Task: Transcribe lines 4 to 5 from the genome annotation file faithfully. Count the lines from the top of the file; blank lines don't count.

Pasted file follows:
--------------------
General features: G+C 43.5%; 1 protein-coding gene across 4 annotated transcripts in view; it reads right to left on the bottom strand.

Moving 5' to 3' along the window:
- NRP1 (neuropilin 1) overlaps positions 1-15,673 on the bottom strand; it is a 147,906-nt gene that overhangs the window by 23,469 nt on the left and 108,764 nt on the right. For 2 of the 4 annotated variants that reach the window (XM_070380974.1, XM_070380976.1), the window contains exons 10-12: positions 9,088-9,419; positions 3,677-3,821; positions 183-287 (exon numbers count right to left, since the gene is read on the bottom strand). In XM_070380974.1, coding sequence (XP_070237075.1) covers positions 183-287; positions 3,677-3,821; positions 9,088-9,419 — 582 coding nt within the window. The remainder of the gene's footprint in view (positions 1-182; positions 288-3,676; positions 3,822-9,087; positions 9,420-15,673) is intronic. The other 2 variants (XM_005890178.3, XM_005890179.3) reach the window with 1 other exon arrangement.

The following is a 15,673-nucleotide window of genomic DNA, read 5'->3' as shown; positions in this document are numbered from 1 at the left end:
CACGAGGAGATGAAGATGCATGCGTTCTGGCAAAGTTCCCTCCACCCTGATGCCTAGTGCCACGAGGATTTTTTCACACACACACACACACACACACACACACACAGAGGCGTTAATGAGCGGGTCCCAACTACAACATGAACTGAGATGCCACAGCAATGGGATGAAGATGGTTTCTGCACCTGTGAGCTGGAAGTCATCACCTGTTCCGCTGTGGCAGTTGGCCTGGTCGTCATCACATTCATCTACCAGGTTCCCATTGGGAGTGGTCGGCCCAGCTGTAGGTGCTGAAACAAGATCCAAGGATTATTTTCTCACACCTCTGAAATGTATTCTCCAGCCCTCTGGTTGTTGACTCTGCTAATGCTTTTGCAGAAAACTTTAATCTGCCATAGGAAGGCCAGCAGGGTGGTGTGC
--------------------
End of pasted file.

The following is a 15,673-nucleotide window of genomic DNA, read 5'->3' as shown; positions in this document are numbered from 1 at the left end:
CACGAGGAGATGAAGATGCATGCGTTCTGGCAAAGTTCCCTCCACCCTGATGCCTAGTGCCACGAGGATTTTTTCACACACACACACACACACACACACACACACAGAGGCGTTAATGAGCGGGTCCCAACTACAACATGAACTGAGATGCCACAGCAATGGGATGAAGATGGTTTCTGCACCTGTGAGCTGGAAGTCATCACCTGTTCCGCTGTGGCAGTTGGCCTGGTCGTCATCACATTCATCTACCAGGTTCCCATTGGGAGTGGTCGGCCCAGCTGTAGGTGCTGAAACAAGATCCAAGGATTATTTTCTCACACCTCTGAAATGTATTCTCCAGCCCTCTGGTTGTTGACTCTGCTAATGCTTTTGCAGAAAACTTTAATCTGCCATAGGAAGGCCAGCAGGGTGGTGTGC